It feels like a raw deal doesn’t it? We’re locked down, grocery prices are creeping up and up and up, and then we get the news that we’re in for an expensive Christmas.
Shipping lines have announced a ‘peak season surcharge’ on containers coming in from China and Singapore, and other shipping lines will likely follow suit.
So, when the cost goes up for them to ship stuff to us, they’re going to pass that cost on to us, and yet again, the consumer gets pinged.
Kiwibank’s chief economist said in one report that we can expect higher prices this Christmas, and potentially even some empty shelves. There may also be deliveries that just don’t show up in time due to delays.
He says that ‘significant delays and disruptions in the supply chain don’t seem to have abated since last year’ when we had ‘a shocking whiplash in global logistics’.
If we haven’t caught up this year, then we know it’s not great news for the Christmas shopping. And Christmas, by the way, just to freak you out, is just over a hundred days away.
Here’s the thing we’re learning in lockdowns, though, aren’t we? The simple life is where it’s at; gratitude for the little things. Suddenly we are zeroing in on the small pleasures in life and realising, do we really need the big things? (Although I am debating whether or not I need an air fryer, but that’s another story)
It’s Catch-22, though, isn’t it.
Businesses need us to come out of lockdown and spend, spend, spend like last time and get the economy booming again, but many who’ve been badly financially impacted by lockdown may be a bit more wary this time round.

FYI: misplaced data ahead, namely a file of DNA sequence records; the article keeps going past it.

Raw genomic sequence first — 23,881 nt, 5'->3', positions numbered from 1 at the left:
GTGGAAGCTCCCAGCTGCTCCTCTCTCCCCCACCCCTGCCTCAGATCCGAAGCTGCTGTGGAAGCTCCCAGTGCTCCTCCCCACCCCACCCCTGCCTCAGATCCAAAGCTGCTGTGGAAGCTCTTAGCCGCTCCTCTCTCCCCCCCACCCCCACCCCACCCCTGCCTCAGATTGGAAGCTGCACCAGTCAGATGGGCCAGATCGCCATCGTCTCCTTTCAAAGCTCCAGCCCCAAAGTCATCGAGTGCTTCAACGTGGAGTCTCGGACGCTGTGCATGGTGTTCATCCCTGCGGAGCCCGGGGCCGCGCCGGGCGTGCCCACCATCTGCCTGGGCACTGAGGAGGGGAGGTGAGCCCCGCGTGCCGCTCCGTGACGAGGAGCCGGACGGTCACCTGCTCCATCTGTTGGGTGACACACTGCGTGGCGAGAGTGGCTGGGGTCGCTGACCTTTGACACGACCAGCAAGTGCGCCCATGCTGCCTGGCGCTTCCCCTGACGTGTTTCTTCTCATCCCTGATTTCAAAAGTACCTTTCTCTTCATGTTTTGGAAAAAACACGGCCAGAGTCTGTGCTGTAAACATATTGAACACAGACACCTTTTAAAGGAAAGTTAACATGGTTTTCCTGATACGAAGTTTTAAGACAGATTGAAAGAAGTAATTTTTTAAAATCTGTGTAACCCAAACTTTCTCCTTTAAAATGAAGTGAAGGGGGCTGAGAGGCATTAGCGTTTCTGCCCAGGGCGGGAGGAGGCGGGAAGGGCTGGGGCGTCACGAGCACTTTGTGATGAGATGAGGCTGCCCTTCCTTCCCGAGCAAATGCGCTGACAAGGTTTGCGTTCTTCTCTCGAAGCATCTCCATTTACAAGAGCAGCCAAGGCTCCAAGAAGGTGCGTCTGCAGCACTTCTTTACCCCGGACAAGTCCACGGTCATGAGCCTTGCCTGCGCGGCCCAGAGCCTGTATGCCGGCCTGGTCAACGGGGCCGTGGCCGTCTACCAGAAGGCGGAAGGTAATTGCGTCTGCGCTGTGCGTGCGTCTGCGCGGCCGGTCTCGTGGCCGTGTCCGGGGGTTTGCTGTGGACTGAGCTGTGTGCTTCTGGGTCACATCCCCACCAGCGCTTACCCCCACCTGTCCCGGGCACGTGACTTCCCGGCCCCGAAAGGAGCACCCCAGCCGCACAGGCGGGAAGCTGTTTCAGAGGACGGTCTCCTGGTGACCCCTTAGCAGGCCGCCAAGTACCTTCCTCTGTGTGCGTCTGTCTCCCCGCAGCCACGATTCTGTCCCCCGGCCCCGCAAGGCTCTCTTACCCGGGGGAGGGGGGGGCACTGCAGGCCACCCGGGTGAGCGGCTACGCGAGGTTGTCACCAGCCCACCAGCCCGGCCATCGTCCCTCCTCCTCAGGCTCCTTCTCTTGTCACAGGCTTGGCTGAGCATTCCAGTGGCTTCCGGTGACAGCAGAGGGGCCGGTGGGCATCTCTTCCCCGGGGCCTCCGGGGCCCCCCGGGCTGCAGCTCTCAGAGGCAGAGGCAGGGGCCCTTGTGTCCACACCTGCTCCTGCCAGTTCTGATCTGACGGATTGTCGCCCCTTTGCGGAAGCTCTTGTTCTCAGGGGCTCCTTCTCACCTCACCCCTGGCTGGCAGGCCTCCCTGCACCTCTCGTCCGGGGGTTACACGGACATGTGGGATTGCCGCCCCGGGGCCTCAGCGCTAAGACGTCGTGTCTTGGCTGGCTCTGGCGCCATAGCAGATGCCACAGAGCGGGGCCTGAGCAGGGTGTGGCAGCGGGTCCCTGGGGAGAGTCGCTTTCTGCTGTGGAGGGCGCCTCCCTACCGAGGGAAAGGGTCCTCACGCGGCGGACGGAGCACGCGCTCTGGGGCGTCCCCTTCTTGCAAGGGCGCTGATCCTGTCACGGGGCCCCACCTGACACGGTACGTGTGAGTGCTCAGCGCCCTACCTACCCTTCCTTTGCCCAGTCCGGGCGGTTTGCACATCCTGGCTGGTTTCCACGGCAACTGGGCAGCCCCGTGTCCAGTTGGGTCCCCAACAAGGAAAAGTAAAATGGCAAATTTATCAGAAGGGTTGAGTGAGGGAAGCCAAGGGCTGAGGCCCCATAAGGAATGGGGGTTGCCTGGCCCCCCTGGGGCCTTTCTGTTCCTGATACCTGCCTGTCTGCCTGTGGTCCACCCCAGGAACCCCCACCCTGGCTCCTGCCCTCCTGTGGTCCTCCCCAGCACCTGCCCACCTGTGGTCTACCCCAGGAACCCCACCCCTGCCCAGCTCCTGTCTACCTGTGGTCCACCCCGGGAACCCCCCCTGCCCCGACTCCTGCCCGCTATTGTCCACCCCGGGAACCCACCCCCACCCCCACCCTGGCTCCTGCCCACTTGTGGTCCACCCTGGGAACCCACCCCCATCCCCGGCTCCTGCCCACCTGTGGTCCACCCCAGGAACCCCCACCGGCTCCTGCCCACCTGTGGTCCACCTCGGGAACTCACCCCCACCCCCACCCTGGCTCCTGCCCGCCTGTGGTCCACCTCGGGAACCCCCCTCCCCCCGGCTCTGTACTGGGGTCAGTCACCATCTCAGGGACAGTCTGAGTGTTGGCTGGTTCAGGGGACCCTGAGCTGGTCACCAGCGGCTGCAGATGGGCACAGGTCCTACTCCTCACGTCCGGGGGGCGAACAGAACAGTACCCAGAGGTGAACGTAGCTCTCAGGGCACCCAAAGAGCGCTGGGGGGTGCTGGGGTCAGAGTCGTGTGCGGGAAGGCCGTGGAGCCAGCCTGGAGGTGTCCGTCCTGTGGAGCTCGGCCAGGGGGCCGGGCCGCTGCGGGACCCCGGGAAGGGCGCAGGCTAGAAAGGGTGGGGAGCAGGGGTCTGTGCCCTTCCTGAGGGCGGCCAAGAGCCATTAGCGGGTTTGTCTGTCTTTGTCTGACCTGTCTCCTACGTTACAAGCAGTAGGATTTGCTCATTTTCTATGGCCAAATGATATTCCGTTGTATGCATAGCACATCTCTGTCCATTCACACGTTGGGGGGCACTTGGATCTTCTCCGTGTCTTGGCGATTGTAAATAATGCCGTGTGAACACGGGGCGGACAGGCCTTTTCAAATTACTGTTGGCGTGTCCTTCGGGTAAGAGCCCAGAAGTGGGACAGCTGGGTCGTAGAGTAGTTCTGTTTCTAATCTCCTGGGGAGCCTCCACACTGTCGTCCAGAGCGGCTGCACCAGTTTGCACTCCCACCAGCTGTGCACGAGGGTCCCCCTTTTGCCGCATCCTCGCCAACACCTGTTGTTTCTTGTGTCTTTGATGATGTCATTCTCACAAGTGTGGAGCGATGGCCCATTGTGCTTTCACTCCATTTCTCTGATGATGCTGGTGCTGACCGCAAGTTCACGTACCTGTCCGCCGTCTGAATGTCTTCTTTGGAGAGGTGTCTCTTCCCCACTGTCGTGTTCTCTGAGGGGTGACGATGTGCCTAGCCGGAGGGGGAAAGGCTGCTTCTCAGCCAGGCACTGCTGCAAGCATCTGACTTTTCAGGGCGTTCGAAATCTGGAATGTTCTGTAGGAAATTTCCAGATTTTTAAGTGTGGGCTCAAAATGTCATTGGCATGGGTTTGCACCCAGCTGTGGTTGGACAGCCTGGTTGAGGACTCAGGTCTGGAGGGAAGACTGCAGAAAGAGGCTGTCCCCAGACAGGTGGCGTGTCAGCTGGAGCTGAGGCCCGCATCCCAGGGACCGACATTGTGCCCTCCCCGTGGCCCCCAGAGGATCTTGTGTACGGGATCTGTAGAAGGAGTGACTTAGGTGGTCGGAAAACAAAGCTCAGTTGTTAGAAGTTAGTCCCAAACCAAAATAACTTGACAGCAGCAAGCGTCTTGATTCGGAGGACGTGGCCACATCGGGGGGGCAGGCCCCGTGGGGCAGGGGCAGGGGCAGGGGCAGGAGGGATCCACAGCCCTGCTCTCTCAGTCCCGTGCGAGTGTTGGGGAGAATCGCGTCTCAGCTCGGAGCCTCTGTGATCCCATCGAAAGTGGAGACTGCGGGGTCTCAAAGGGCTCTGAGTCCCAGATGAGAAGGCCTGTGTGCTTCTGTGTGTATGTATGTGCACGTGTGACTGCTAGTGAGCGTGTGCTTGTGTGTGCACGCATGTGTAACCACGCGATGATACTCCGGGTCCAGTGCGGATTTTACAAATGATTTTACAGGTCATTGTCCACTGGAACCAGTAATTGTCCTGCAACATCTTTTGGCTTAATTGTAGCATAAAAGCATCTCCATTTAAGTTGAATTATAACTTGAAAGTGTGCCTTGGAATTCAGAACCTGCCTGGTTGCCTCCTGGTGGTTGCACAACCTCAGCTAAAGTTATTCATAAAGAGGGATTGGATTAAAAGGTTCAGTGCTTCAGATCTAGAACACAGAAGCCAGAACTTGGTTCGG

I just don’t know whether we’ll be so loose with the purse strings after this one because as they keep telling us, Delta has changed the game. And there’s that prickly little fear that even if we get rid of it, it’ll be back and we’ll potentially be in lockdown again, so I’m not sure we’ll feel as carefree as we did last time.
I could be wrong, but I don’t see the surge in spending being as massive, especially with inflation and rising costs of living. If you’ve been locked out of work unable to pull in your usual revenue, as well as had to keep staff afloat and pay increasing costs for food and rent, then are you really in a position to fritter money away on extras?
And is it going to get worse from a supply chain point of view?
It was reported yesterday that the ‘shippers who’re being forced to swallow massive freight cost increases, have become increasingly concerned about the market power wielded by the global shipping lines.’ And it’s a double edge sword – fees on containers are a cost bump, plus access is a problem; can you even get a container for your goods in the first place?
So, sorry to sound like the Grinch here, but when they say Christmas may be a bit tough this year, I think they're probably right.